Report: Israeli-Canadian woman who went to fight ISIS, returns to Iraq to work with charity

Rosenberg, 31, who made international news late last year when she traveled to Kurdistan denies CYCI claim that she is part of the group.

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September 1, 2015 05:03
Gill Rosenberg

Gill Rosenberg. (photo credit: BEN HARTMAN)

 
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A controversial Canadian charity said to be helping liberate women and children kidnapped by Islamic State is “not what it seems” and its brokers in Iraq are “worse than ISIS,” according to a woman who has witnessed their actions.

“I’ve met their so-called ‘brokers’ that are no better than Daesh [the Arabic acronym for ISIS]. In fact, they’re worse, because they’re Yazidi men profiting from the suffering, rape, and torture of their own women and children. I don’t support lining the pockets of people like that,” said Gill Rosenberg, the Israeli-Canadian woman who went to Kurdistan last year to fight against Islamic State.

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Rosenberg told The Jerusalem Post on Tuesday that she had witnessed one liberation carried out by the organization Liberation of Christian and Yazidi Children of Iraq, but was not working with them, despite comments made by the head of CYCI to Channel 2 this week.

The head and founder of CYCI, Canadian Jewish businessman Steve Maman, also told the Post on Monday that Rosenberg had returned several weeks ago to Iraq with CYCI, and sent photos including two that showed her apparently taking part in the group’s work, though she says she has distanced herself from them due to questions about the organization.

“I am not working with Steve.

There are a lot of question marks with CYCI that weren’t apparent until I got on the ground. At this point I have had zero contact with Steve for days and he continues to throw my name into the media even though I’ve told him I want to have no part of the organization,” Rosenberg said in a Facebook message sent to the Post on Tuesday.

Rosenberg, who said she is not working for any organization and is currently in Iraqi Kurdistan “visiting friends and front lines” also said that she had asked someone to tell Maman not to use photos of her, and that “she’s very upset to see two articles in the Israeli press where Steve is quoted saying I am his ambassador on the ground.”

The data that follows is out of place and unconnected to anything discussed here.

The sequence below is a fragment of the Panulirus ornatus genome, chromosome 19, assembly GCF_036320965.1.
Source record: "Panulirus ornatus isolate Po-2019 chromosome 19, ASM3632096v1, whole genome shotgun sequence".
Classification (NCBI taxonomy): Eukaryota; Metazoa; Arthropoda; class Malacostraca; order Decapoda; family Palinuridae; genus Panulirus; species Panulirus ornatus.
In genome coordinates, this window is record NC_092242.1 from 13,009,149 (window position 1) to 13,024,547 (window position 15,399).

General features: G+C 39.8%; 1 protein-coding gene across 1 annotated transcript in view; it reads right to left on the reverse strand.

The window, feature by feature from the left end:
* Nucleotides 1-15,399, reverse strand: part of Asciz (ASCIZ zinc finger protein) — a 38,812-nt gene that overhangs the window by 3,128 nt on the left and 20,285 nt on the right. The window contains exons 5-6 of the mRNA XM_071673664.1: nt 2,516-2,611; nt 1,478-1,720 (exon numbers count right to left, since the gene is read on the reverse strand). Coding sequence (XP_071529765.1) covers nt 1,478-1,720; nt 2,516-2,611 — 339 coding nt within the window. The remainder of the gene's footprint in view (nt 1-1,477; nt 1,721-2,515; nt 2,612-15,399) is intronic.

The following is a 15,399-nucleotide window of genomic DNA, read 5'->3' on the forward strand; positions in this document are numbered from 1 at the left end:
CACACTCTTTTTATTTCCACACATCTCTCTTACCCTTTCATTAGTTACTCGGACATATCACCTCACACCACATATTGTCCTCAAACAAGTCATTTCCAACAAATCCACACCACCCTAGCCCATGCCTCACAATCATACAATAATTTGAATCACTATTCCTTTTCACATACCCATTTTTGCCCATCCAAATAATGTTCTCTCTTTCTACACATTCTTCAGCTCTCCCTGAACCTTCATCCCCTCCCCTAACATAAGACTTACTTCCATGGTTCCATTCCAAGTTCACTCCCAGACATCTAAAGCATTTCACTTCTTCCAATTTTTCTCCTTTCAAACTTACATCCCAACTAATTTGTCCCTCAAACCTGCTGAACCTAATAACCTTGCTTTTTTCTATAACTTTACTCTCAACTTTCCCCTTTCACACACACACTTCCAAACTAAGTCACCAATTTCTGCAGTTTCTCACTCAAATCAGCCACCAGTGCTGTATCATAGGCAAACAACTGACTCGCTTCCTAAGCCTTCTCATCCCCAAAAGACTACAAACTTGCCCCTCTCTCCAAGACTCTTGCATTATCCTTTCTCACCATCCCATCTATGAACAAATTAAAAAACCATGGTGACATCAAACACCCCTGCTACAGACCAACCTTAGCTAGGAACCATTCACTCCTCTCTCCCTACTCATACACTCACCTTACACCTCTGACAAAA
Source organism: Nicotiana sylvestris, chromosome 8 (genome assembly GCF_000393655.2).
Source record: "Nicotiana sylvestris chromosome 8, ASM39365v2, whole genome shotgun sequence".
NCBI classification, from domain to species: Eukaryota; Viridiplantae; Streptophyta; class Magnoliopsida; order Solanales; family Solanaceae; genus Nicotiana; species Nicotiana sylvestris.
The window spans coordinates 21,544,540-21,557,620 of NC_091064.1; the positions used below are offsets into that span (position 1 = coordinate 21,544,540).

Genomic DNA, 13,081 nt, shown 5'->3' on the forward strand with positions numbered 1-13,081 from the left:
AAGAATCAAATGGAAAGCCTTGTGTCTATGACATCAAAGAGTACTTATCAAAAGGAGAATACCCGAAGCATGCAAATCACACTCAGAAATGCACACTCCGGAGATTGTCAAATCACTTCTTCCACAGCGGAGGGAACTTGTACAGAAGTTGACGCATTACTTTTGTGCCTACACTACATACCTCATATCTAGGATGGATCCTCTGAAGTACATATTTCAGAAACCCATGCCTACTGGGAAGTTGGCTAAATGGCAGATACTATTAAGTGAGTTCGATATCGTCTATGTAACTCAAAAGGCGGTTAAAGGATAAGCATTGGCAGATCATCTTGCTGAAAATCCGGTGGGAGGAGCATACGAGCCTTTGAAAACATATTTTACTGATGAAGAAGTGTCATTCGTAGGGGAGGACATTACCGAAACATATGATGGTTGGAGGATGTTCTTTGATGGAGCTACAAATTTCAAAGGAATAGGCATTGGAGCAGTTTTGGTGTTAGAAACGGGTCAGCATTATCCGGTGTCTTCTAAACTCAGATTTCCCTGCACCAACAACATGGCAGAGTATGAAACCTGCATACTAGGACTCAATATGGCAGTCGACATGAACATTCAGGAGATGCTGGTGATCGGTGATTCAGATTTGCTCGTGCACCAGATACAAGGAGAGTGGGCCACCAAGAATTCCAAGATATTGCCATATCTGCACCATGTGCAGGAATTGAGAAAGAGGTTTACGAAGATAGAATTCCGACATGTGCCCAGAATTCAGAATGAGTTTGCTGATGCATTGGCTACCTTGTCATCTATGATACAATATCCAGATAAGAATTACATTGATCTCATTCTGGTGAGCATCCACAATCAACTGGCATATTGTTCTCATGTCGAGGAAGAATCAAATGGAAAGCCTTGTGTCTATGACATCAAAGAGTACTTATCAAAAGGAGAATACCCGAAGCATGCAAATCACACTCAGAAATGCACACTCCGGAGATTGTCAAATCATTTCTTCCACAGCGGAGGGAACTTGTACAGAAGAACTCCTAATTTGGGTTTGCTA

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“I’ve been here for almost three weeks and saw one liberation which was Steve’s. Myself and two others have distanced ourselves from Steve once we realized things weren’t as they seemed,” she added.

That said, she added that “I believe Steve is doing good work, but there’s a lot of problems he needs to resolve before I could involve myself in CYCI,” and “I know he has good intentions, but he’s gone about it the wrong way.”

Rosenberg, 31, made international news late last year when she traveled to Kurdistan in order to, in her words, fight Islamic State alongside the Kurds and prevent genocide.

She set off for Kurdistan not long after spending four years in jail in the US for her role in a phone scam based in Israel that bilked elderly Americans out of over $25 million.

In an interview with the Post last month, a couple of weeks after she returned to Israel, she said she planned to work for CYCI, which was just then getting off the ground and beginning to receive media attention.

In mid-August, shortly after the interview, she posted a video of herself on Facebook saying that she was joining CYCI as a volunteer to raise awareness for the organization.

Rosenberg’s comments on Tuesday came after a week in which controversy has stormed around CYCI, following a VICE article about a group of Yazidi spiritual leaders, politicians, activists, and aid workers who have demanded that Maman provide evidence to his claims that he has rescued 128 Christian and Yazidi women and children from Islamic State through brokers on the ground in Iraq and using ransom money, much of which he says he raised in the Montreal Sephardi community.